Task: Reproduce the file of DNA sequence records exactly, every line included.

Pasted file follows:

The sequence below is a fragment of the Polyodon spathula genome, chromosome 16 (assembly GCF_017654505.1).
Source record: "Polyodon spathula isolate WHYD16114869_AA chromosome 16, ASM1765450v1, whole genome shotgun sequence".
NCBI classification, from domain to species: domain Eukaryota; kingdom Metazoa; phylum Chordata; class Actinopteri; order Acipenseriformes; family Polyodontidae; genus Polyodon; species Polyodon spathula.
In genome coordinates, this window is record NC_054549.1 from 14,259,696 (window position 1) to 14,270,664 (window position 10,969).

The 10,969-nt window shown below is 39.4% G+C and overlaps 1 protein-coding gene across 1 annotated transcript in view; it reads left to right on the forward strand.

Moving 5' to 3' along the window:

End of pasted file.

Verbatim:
The sequence below is a fragment of the Polyodon spathula genome, chromosome 16 (assembly GCF_017654505.1).
Source record: "Polyodon spathula isolate WHYD16114869_AA chromosome 16, ASM1765450v1, whole genome shotgun sequence".
NCBI classification, from domain to species: domain Eukaryota; kingdom Metazoa; phylum Chordata; class Actinopteri; order Acipenseriformes; family Polyodontidae; genus Polyodon; species Polyodon spathula.
In genome coordinates, this window is record NC_054549.1 from 14,259,696 (window position 1) to 14,270,664 (window position 10,969).

The 10,969-nt window shown below is 39.4% G+C and overlaps 1 protein-coding gene across 1 annotated transcript in view; it reads left to right on the forward strand.

Moving 5' to 3' along the window: